What you need to know about cost to company

Cost to company packages can offer many benefits for the employee (Shutterstock.com)

Can you tell the difference between your cost to company and your take home salary?

The first thing you look forward to when starting a new job is your salary. After deducting all your expenses – rent, food, transport, and plan accordingly – you’re ready to get your take home salary.

The number reflected on your SMS is most likely nowhere near the number you expected. Chances are you confused your cost to company with your net salary. Net salary, also known as take-home salary, "is the amount of your gross income that remains after all payroll taxes and deductions are removed by your employer. It is called take-home pay because it is the actual amount of the paycheck or direct."

Compared to net salary, gross salary is your income which is typically stated on an annual basis, before any deductions or taxes come into effect.

The abbreviation CTC, which is often seen next to the stated salary package for the job offering, refers to the total amount that the employee will cost the company. That is the amount of money the company agrees to spend on you.

What’s on there?

Cost-to-company packages differ from company to company since each one has its own structure and salary components.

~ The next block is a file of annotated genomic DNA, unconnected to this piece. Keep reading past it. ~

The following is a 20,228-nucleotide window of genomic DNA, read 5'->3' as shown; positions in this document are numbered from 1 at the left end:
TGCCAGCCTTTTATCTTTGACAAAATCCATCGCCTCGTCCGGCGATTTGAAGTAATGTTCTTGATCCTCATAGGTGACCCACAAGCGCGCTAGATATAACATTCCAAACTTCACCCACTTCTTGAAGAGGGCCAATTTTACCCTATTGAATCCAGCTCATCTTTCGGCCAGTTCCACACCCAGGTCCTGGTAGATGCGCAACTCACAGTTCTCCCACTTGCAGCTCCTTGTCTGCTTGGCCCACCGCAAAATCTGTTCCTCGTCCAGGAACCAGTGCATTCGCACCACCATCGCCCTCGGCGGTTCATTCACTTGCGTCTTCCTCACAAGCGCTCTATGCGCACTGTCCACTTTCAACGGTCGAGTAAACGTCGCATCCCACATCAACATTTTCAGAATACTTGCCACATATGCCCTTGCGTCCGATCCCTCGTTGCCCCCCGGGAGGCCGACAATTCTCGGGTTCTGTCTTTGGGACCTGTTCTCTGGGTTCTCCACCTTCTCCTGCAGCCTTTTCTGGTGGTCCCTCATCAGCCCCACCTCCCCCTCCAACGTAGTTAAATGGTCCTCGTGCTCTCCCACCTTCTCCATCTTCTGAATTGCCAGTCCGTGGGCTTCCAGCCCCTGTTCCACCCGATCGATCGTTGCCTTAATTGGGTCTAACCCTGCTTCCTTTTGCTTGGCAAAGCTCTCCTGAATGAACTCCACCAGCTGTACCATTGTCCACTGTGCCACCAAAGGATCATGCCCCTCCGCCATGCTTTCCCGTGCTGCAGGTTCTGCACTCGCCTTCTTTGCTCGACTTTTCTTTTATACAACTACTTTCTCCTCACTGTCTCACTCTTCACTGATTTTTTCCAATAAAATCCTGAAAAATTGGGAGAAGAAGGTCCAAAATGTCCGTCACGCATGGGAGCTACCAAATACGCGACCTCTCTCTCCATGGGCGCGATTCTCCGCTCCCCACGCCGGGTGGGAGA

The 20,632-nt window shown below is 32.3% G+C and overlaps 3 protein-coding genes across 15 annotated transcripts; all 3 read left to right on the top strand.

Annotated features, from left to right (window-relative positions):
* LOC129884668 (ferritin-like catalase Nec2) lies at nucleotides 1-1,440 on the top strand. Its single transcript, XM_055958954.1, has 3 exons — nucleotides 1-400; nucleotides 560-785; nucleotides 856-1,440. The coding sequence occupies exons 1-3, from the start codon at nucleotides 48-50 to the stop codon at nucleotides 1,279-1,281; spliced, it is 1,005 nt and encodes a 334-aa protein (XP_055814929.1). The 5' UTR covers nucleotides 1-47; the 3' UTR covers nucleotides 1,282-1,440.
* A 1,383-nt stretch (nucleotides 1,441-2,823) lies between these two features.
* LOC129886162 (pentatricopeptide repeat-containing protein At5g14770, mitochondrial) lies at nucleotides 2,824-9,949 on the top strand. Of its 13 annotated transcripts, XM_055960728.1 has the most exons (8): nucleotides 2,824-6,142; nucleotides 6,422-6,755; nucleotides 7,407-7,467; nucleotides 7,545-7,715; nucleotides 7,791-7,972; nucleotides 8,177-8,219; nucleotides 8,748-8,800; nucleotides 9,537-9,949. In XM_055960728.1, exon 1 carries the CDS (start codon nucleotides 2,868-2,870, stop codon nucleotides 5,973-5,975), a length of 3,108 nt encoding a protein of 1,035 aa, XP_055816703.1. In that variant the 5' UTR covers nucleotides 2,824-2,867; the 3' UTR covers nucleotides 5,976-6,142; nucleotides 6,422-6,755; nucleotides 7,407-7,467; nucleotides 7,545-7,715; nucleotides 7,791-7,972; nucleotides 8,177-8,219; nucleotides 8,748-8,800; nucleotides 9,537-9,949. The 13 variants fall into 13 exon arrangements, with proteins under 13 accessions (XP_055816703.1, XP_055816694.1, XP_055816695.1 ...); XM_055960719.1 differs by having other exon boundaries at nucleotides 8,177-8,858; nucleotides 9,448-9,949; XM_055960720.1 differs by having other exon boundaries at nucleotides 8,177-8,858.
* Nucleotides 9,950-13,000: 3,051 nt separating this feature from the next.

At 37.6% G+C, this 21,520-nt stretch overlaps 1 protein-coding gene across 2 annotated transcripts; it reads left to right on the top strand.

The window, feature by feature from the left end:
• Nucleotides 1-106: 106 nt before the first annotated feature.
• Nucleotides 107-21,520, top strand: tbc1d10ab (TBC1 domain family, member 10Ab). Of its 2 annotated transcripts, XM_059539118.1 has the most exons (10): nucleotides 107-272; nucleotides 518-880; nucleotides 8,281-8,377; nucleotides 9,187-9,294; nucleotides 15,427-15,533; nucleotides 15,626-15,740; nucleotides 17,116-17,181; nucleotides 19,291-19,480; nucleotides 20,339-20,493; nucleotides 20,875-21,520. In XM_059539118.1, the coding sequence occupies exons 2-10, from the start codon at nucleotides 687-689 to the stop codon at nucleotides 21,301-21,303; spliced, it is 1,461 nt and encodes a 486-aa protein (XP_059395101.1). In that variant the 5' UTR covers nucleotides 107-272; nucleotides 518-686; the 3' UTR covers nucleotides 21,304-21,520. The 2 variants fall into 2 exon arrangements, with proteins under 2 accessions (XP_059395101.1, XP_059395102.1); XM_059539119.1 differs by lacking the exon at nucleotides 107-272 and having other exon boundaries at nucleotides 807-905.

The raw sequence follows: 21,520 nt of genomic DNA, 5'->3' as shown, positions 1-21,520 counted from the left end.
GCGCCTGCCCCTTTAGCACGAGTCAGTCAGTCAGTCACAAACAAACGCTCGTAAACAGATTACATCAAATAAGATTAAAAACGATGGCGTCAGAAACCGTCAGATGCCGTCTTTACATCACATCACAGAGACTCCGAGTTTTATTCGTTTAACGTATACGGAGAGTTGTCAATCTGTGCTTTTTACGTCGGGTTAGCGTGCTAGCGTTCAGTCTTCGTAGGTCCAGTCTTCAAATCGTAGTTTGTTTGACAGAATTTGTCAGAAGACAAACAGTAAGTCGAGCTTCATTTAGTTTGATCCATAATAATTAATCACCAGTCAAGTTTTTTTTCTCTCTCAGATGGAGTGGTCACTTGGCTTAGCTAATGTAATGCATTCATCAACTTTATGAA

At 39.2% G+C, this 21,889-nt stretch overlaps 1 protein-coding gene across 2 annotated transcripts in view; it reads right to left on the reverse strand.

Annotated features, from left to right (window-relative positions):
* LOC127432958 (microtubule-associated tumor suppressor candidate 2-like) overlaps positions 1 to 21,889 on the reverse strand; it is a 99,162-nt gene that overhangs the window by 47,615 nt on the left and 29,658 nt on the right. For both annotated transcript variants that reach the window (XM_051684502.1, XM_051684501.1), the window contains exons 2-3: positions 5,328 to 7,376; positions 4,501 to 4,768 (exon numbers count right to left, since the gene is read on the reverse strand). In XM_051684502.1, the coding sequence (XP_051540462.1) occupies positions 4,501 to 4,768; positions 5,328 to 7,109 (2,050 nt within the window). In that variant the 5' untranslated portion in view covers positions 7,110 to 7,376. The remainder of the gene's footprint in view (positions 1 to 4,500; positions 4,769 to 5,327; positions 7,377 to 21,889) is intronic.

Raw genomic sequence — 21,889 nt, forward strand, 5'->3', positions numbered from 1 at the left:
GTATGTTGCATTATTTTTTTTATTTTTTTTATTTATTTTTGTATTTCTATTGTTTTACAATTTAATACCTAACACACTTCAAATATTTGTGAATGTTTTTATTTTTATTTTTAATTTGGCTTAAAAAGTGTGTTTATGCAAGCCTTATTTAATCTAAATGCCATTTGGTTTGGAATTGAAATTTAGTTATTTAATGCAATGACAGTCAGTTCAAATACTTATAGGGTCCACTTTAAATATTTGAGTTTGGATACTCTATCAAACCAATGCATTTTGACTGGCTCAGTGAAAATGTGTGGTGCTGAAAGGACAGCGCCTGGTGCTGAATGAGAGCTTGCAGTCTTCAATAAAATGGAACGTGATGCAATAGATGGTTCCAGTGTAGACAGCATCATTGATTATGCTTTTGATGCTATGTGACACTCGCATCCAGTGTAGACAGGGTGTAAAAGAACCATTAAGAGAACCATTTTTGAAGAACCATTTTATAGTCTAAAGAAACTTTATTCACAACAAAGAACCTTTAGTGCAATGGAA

They are a way to help employees to understand the full value of their cash and benefits. They are not a way for you to earn tax-free remuneration or to increase or decrease your remuneration. Cost-to-company packages generally include:

  • A 13th cheque;

  • Retirement fund contributions;
  • Medical scheme contributions;
  • Group life cover without having to undergo medical tests or fill in questionnaires;
  • Life cover beyond group life cover on an individual basis with medical tests and questionnaires;
  • Income protection;
  • Lump-sum disability;
  • Travel allowance;
  • A company vehicle;
  • Bulk-bought insurance for your vehicle;
  • Bulk-bought private insurance;
  • Accident insurance; and
  • Life assurance that pays out if your spouse dies.
  • What you should do to avoid confusion?

    Okay, so now that you get the gist of what you can expect on your payslip, how will you determine whether you’ll be earning more than your current position?

    First, make sure that when the opportunity comes, you’re ready to discuss it with HR. When a remuneration package is offered, make an appointment with the company’s HR manager and go through everything in detail. Make sure everything is correct - the hours you’ll work, the package you agreed on, and the likes. It’s also important to understand all your deductions and how often they’ll be deducted. This will ensure that the company is taking out the right amount at the right time.  

    There will be benefits that you and your employer will be responsible for paying. Check to see which of these benefits will be paid by you and which will be paid by the company. If your company also contributes towards your deductions, add these up to get an idea of how much the company is helping you offset the cost of your benefits.

    Finally, if you have asked for any changes, such as restructuring your contributions, ensure that they’ve gone through when you get your payslip.

    You work hard for your money, so make sure you take a few minutes to ensure you’re getting your labour’s worth.